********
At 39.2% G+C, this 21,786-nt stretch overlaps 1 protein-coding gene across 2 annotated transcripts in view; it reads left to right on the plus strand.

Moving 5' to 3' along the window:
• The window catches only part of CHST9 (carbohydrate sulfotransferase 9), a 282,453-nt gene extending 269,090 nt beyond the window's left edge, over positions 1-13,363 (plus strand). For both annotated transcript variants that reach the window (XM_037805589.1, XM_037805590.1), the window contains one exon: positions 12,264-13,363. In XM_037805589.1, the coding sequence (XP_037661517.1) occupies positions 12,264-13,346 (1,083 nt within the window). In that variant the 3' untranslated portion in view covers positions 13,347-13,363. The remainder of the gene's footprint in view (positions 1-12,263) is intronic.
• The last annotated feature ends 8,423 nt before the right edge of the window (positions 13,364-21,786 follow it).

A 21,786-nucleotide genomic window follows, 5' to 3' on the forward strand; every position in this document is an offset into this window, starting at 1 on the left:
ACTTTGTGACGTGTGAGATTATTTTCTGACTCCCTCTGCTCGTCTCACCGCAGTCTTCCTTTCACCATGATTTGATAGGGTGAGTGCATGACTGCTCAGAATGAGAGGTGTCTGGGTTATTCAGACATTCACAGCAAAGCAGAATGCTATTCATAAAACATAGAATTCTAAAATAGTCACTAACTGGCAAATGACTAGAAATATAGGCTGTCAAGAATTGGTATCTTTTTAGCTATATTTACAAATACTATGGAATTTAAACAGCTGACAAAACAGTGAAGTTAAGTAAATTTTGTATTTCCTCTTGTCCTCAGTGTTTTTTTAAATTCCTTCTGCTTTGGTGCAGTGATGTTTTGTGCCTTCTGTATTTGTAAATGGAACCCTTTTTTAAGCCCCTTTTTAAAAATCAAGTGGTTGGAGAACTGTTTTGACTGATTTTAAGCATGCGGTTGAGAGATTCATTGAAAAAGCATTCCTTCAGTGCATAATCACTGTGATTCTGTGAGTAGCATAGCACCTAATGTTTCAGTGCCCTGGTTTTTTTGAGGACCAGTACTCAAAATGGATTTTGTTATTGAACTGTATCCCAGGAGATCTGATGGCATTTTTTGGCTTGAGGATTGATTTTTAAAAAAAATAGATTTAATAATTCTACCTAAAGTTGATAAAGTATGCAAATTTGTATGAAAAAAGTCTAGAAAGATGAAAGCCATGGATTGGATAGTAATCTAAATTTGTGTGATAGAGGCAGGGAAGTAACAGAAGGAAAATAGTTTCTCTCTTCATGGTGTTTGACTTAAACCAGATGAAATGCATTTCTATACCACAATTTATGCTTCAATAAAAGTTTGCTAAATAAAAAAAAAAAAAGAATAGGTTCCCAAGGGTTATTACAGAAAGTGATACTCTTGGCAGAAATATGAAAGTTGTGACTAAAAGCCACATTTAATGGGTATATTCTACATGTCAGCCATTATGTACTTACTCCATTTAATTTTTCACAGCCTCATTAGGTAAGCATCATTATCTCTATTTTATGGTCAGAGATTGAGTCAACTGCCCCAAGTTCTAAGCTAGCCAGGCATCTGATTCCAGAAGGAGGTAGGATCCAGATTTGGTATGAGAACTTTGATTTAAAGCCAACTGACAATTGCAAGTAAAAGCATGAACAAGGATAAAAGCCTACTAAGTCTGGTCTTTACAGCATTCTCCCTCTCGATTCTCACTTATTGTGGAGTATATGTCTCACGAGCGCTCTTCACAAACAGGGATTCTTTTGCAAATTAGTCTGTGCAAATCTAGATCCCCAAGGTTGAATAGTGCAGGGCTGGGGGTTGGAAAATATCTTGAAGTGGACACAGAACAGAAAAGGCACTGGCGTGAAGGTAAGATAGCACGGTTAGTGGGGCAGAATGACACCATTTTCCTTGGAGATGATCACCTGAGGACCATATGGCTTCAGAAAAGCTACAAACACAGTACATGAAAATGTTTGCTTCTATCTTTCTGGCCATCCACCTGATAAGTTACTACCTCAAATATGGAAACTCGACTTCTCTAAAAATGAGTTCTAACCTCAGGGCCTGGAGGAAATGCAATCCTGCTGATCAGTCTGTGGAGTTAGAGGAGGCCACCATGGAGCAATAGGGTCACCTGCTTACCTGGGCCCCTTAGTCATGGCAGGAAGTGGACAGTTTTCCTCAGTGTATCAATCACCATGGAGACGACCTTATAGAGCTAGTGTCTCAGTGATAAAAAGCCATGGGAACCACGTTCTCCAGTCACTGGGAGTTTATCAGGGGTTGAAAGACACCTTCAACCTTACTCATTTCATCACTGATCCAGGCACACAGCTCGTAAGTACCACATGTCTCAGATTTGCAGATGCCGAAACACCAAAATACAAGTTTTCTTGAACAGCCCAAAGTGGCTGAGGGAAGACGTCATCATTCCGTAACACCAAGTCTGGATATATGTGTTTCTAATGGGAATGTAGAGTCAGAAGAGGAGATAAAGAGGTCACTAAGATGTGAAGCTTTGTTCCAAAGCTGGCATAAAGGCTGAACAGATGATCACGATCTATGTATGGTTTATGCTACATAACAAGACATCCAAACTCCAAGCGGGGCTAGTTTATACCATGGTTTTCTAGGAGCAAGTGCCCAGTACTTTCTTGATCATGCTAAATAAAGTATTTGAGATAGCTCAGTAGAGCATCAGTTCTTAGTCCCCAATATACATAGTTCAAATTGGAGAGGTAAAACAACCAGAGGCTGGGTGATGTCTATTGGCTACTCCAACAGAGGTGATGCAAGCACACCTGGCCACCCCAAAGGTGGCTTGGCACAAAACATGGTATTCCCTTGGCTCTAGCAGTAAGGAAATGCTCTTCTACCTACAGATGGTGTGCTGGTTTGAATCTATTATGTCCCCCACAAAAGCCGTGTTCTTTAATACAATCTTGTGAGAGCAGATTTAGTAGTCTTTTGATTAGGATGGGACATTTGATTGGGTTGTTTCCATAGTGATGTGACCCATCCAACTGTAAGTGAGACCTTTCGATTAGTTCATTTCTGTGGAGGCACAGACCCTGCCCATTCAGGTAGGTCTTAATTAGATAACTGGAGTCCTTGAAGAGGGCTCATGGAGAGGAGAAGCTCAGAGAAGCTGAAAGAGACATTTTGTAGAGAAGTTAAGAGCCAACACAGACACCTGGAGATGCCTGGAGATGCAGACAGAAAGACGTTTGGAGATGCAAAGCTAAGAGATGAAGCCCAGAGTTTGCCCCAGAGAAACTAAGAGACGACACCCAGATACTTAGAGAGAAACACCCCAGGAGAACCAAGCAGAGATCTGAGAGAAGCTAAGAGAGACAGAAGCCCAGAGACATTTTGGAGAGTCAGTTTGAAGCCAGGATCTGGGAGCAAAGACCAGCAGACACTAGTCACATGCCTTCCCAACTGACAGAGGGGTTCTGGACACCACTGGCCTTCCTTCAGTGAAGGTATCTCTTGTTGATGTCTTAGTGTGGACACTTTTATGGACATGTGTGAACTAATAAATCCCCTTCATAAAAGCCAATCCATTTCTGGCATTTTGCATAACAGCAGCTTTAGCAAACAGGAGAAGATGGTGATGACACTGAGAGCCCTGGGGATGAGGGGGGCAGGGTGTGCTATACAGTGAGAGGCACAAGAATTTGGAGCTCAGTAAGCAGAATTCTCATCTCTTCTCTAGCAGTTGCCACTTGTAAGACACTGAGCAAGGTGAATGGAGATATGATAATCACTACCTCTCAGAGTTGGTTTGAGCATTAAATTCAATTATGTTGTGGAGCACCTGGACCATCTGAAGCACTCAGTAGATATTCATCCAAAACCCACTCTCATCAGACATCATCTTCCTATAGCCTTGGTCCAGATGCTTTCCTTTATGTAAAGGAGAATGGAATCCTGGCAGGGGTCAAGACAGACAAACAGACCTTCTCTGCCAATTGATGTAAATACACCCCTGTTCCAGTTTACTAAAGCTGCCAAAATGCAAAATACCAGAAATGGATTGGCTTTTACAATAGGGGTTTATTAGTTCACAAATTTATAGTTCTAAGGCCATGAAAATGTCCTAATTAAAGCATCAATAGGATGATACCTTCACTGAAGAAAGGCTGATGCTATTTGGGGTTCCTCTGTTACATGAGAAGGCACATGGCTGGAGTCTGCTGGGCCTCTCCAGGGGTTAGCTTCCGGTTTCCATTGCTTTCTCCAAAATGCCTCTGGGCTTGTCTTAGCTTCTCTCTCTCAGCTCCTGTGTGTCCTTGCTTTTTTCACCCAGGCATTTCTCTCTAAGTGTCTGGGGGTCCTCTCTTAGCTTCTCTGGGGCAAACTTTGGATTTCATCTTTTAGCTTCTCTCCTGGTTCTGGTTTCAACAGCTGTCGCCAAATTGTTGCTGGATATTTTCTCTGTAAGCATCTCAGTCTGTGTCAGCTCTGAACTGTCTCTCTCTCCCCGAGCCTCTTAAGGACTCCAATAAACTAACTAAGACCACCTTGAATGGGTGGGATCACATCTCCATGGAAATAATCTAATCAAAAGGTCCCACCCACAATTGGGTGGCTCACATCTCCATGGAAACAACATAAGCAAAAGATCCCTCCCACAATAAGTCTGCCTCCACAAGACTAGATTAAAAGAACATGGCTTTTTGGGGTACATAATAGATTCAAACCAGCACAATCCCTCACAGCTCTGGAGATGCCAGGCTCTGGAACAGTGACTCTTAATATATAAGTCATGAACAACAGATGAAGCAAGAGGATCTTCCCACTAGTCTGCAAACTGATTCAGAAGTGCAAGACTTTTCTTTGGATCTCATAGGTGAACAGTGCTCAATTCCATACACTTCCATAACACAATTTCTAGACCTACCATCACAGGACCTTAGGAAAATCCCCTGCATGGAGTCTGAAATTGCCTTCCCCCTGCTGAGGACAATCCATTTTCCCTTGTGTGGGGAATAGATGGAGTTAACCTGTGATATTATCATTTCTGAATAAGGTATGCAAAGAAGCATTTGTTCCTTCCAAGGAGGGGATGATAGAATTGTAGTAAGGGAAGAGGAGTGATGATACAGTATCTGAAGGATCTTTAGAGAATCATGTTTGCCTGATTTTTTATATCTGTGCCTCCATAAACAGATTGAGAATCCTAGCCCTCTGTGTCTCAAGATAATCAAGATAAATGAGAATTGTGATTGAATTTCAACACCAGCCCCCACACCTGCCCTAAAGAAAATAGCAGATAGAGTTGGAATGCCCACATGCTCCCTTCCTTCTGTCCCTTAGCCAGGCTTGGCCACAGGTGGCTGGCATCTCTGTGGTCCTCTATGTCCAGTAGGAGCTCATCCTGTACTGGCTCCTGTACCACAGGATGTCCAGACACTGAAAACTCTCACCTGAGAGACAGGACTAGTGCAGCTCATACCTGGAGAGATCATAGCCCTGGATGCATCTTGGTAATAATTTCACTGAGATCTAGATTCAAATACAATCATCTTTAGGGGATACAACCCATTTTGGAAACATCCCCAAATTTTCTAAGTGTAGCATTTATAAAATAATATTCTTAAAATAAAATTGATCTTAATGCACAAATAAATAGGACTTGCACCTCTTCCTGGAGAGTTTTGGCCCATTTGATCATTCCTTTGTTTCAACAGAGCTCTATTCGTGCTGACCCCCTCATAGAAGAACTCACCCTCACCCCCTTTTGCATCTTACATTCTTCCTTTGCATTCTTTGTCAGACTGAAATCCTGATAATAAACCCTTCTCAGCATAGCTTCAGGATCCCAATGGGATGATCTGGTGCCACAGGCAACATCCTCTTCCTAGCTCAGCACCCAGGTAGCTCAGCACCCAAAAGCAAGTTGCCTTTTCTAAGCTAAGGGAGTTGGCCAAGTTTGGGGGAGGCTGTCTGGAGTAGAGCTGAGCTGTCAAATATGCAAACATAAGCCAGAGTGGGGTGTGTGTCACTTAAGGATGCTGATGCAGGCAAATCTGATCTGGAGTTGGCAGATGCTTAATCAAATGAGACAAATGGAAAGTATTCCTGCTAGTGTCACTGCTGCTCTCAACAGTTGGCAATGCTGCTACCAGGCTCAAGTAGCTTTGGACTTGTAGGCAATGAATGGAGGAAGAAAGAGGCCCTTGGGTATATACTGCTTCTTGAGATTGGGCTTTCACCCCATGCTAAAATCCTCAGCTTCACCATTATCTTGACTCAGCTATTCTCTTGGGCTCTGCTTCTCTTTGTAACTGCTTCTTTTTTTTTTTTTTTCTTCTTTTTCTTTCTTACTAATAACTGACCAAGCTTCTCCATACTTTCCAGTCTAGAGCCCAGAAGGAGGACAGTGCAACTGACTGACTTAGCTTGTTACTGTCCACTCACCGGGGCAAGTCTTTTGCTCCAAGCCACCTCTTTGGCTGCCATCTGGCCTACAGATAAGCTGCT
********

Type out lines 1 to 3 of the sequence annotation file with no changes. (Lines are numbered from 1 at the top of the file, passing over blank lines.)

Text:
At 39.2% G+C, this 21,786-nt stretch overlaps 1 protein-coding gene across 2 annotated transcripts in view; it reads left to right on the plus strand.

Moving 5' to 3' along the window:
• The window catches only part of CHST9 (carbohydrate sulfotransferase 9), a 282,453-nt gene extending 269,090 nt beyond the window's left edge, over positions 1-13,363 (plus strand). For both annotated transcript variants that reach the window (XM_037805589.1, XM_037805590.1), the window contains one exon: positions 12,264-13,363. In XM_037805589.1, the coding sequence (XP_037661517.1) occupies positions 12,264-13,346 (1,083 nt within the window). In that variant the 3' untranslated portion in view covers positions 13,347-13,363. The remainder of the gene's footprint in view (positions 1-12,263) is intronic.